The Second Anniversary: A Song For No-One

Attending the album launch event for Alphaville’s Catching Rays on Giant (2010) altered the way I viewed the relationship between the engaged and the detached.

Such a rare event makes presence alone feel ambassadorial. Gratitude creates a bias that I didn’t think would be appreciated.

Alphaville fans are generally hard to please. The band’s credibility is raised by these levels. Equally, there’s normally a reason why a band’s place is where it is.

Clowns in a circus called the material world
Gods without immortality, nothing to lose
Nothing to gain, nothing to keep
Shepherds of dreams, we are what we are!

[Astral Body]

Alphaville have been thrust back into national consciousness, perhaps in hope over expectation. Catching Rays on Giant charted well, reaching #9 in Germany.

Of course, there was discussion in fan circles, but with more belligerence than I expected. Alphaville frontman Marian Gold was accused of not listening to fans. The problem is: everyone wants something different, and there’s no way to cater for that.

Equally, an artist’s autonomy is weakened once it commits only to what its fans claim to want. The only certain common denominator was that fans wanted a new album. On that, they delivered.

Demands for the esotericism of Forever Young require an echo of 1984. That’s neither commercially viable nor easily achievable. Alphaville’s top-10 album is an achievement; producing for wider audiences is considerably harder than just for your fans (or so we think).

Marian Gold has faced unjust criticism

Synth-pop is still in vogue, but it’s flighty. The Killers provided ‘Human’ in 2008 before vanishing, and Hurts have recently moved in with their dulcet and dour tones. Alphaville are a-ha’s natural replacements and could easily inherit more of the Scandinavian synth love affair.

Catching Rays on Giant needs little detail. It’s a synth-pop album, heavily produced, and with plenty of quirks. Energy and cultured beats are tempered by the mellow tones of ‘Heaven on Earth’ and ‘The Deep’.

Tracks from the limited-edition Crazyshow are reprised – ‘Carry Your Flag’ and ‘Miracle Healing’ (both slightly less lovable here). The deluxe edition’s ‘Forever Young’ is a tongue-in-cheek reaction to the covers that have made the song popular for other artists.

Influences and old and new: we find shades of Depeche Mode, Gary Numan, and even the peculiar strand of Fischerspooner.

Song For No-One has plenty of eccentricities

The release of the second single, ‘A Song for No-One’, coincides with the second anniversary of this site. The album version is sharper, yet the video edit is more defined.

Well you and I can’t tell the wood from the trees,
So call me stupid if you please! Because
This is a song for no-one but myself…

It’s witty, light-hearted, camp, and rather strange. It’s also hyper-eccentric, with the Polari threaded navy casting a sly wink at ‘Go West’ and past generations of British kitsch humour.

Let nobody accuse Alphaville of not thinking enough, even if the execution causes a few rumbles. That suits me and this site perfectly.

See a summary of Alphaville’s Catching Rays on Giants album launch party in November 2010.

4 thoughts on “The Second Anniversary: A Song For No-One

  1. Congratulations!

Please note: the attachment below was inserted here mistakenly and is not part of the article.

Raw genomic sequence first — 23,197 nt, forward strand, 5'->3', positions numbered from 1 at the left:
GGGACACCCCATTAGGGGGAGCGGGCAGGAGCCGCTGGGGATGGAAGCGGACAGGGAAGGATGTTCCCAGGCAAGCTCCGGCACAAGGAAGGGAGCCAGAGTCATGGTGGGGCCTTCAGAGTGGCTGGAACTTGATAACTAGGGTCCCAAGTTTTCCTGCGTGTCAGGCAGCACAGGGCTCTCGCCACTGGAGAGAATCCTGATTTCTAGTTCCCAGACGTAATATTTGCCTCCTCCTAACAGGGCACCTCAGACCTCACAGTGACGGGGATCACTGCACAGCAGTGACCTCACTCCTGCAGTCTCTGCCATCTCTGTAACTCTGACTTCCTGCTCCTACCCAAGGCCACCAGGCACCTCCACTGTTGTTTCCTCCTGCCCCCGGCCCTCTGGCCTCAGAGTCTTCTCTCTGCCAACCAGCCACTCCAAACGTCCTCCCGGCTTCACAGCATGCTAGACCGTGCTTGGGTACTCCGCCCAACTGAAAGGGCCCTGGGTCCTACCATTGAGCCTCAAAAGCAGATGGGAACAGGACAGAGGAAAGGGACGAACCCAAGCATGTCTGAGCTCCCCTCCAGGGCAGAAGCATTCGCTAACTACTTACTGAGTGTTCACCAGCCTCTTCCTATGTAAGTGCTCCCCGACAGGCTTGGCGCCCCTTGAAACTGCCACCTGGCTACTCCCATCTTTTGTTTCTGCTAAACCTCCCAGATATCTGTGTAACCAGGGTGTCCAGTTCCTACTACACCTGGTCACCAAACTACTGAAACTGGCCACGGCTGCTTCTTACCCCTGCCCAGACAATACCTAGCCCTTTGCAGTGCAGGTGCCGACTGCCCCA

I’ve taken to telling people, quite proudly, that I’ve been blogging for twelve years. And I still have fragments of that first blog, buried deep on my hard drive. I read it and wonder, was the person who wrote it always going to grow into me?

    Try as I might, I couldn’t quite get into Hurts. Maybe because “Wonderful Life” reminds me too much of Bristol. I think in many ways the music I’ve collected and the memories listening to it brings back is a more accurate and poignant diary than any words I’ve ever written.

    Email me some music to check out – are you on Spotify?


    1. Thanks Al 🙂

      Twelve years really is an achievement. My LJ, if I still count that, is eight years old this summer. I struggle to read it back. Some of it evokes great pathos; some of it I cannot understand; and lots of it I am extremely embarrassed about. It’s like a collection of open wounds.

      ‘Sunday’ aside, I’m not a fan of Hurts. I’m disgruntled that they turn up with their dour pop and find fame, whilst the long-suffering Alphaville are so much better and yet will never breach the UK. What’s new? That’s the industry, I guess.

      That’s a wonderful thought (re: music and memories). I used to archive music by month as it featured in my LJ ‘Current music’ for a similar effect. It’s only now that the balance between the personal and impersonal feels more comfortable that I’m adding music videos here to complement entries. Certainly, music made the New Year epilogue here one of the most fulfilling pieces I’ve ever written.

      I am on Spotify, though little of my favourite music is. I’ll forward some along!

  2. Congratulations!

    Lot of truth over here…
    Lot of critics from fans, Marian Gold hasn’t been understood…

    Personally, I just love the whole album, very catchy as you said.

    Waiting for the next new album… 2012 I think, if everything will be OK from Alphaville.

    Long life

    Luis Mota

    1. Thanks Luis! Very good to hear from you. Glad you liked the article.

      Other fans have shown me that there are things I did not account for here, but I’m not deterred. I love the album, and am proud of that. I cannot wait for the next: we know Sweet Dreams and Gallery are not yet released. A Handful of Darkness is going to be the next Lassie Come Home, and if they can put Fur Dich on as well, it would be quite amazing.

      Peace and Best Wishes from the UK!

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